Sunday, August 17, 2008

Federalist No. 62: The Senate

My main subject lately has been the U.S. Senate, and this year's elections to that body. So it seems like a good time to go back to my favorite light reading, The Federalist Papers. I will discuss four of the essays in that series that deal with the Senate. The first is Federalist No. 62, by James Madison.

First, a reminder of the purpose of those writings. Madison and his co-authors, Alexander Hamilton and John Jay, were trying to persuade New Yorkers to ratify the Constitution that had been drafted in Philadelphia in 1787. So, of course, Madison wants to make the Senate sound like the neatest thing since sliced bread (sliced bread didn't exist yet, but you know what I mean).

Madison notes the stricter qualifications for senators, as compared to House members. There is a higher minimum age, and a longer minimum period of citizenship. "The nature of the senatorial trust ... requires ... that a senator should have reached a period of life most likely to supply" the necessary "information and stability of character". He evidently was referring to the powers given exclusively to the Senate, such as the requirements that treaties and presidential appointments get Senate consent.

The Constitution requires that a person must have been a U.S. citizen for at least nine years, to be eligible to become a senator. Also, the Senate was destined to take the lead on foreign policy issues, with its powers related to the appointment of ambassadors and the ratification of treaties. Madison takes both of those things into account, in noting that the citizenship requirement prevents someone from emigrating to the U.S., and then immediately playing such a major role in implementing American foreign policy.

That was more of an issue in the 18th century than it is today. Royalty had more political power back then, and they were more likely to move among countries. The founding fathers were presumably mainly thinking about their archenemy, the British King George III, whose grandfather had moved from Hannover, part of what is now Germany, to take the British throne in 1714.

I don't recall any controversies in modern times regarding the immigrant status of U.S. senators. Two secretaries of state during the last half-century were immigrants: Henry Kissinger and Madeleine Albright. Kissinger's status drew more attention in that he retained a strong German accent. At one point, the Nixon Admnistration in which he served, wanted the TV networks to show silent video of Kissinger, so as to play down his accent. That idea was short-lived, and there was little, if any, serious objection to having an immigrant in that job.

Madison moves on to discuss the method of electing senators, which has changed in the meantime. Originally, senators were elected by state legislatures. He attributes to that method the "advantage of favoring a select appointment". This is yet another example of the founders' advocacy of decision-making by political elites, rather than the great unwashed.

I find more interesting his second point, about "giving to the State governments such an agency in the formation of the federal government as must secure the authority of the former, and may form a convenient link between the two systems". As I've noted in earlier posts, the states were the dominant players in American politics at that time, and the fledgling federal government needed to secure their support.

Effective with the 1914 election, a constitutional amendment took the power of electing senators away from legislators, and gave it to the general electorate of each state.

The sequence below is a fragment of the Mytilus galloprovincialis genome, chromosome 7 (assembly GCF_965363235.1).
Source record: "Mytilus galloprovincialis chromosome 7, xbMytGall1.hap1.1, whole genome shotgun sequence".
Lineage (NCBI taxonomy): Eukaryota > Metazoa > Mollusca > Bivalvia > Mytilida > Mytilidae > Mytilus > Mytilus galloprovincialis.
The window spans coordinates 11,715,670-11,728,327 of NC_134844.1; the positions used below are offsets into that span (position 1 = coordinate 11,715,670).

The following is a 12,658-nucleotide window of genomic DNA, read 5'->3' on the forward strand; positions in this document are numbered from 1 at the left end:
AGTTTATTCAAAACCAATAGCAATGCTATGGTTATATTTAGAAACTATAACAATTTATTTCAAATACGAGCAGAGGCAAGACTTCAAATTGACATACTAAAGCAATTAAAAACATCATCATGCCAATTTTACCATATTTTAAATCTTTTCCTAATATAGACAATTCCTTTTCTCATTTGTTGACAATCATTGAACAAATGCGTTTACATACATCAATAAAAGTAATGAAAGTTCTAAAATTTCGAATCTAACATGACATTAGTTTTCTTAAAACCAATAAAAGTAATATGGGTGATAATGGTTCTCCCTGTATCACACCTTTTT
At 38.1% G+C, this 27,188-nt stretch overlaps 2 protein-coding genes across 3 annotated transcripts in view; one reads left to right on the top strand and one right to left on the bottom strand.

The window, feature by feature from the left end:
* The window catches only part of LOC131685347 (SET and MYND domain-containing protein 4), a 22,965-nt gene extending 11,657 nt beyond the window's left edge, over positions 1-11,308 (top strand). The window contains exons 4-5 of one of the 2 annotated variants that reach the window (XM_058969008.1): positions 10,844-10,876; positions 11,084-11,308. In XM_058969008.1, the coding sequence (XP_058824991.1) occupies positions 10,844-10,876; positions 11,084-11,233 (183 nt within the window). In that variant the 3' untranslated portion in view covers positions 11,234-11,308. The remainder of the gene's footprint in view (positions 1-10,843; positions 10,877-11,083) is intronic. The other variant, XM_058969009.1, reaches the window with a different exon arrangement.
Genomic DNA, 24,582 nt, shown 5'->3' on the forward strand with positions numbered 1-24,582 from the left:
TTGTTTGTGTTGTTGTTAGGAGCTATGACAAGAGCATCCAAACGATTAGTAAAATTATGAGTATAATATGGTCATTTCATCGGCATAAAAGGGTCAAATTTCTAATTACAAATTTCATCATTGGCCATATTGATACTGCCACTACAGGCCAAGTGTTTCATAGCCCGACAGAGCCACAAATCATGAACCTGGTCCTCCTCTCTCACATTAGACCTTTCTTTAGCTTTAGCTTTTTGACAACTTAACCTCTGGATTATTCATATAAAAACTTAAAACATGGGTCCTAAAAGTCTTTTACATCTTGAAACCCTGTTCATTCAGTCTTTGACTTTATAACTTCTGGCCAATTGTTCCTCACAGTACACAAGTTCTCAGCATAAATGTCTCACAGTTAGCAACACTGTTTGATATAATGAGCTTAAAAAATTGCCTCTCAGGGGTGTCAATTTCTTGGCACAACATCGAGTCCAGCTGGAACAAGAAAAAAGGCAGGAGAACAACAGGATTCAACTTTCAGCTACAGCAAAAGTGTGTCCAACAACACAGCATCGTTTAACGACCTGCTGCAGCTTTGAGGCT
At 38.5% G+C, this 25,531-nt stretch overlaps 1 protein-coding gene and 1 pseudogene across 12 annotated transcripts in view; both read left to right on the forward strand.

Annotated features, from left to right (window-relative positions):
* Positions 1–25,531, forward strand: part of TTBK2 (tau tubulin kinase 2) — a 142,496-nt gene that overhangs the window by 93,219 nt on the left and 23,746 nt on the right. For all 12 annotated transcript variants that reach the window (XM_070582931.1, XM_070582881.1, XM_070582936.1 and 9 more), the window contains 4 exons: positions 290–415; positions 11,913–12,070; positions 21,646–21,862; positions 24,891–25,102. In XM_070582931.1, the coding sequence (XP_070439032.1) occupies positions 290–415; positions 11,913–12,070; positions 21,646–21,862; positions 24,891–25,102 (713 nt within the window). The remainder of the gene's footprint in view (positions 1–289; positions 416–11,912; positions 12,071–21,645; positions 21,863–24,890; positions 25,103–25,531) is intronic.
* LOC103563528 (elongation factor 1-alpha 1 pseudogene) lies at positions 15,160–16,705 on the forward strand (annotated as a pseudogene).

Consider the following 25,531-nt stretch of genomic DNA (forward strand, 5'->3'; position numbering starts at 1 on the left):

Madison's next subject is the states' equal representation in the Senate, in contrast to the apportionment of House seats according to population. That was the result of a pragmatic compromise, but Madison does a fair job of fitting it into a theoretical framework.

An international organization will typically give equal representation to member states, regardless of population, GDP, or whatever. Many years later, the United Nations General Assembly was established with such a structure. On the other hand, a centralized government would allocate representation purely according to population. Madison sees the federal government under the Constitution as falling between those two extremes, and therefore the different structures of the Senate and House fit with that middle-ground approach.

He goes on to make what in these times we would call a libertarian argument. The requirement that legislation pass both houses of Congress requires approval by both a majority of the population, and a majority of the states. This he sees as a bulwark against an "excess of law-making". While the bicameral Congress probably performs that function better than a unicameral legislature would, many of us consider Congress's law-making, especially during the last 75 years, to be excessive.

Madison then argues that creating a second house of Congress decreases the likelihood of yielding "to the impulse of sudden and violent passions". And giving senators longer terms that do not all expire simultaneously helps ensure that the body will have "due acquaintance with the objects and principles of legislation". Too much turnover among the membership means those in Congress are less likely to know what they're doing.

From the perspective of today, that concern on Madison's part seems unfounded. The accumulation of perquisites of office, most notably congressional pensions, has created a system where many legislators want to stay in Congress forever.

Of the 10 longest-serving senators in history, four are current senators, including #1, Robert Byrd, Democrat of West Virginia. He has been in the Senate longer than Barack Obama has been alive. The six retired or deceased senators on that list have all left the Senate during the last forty years.

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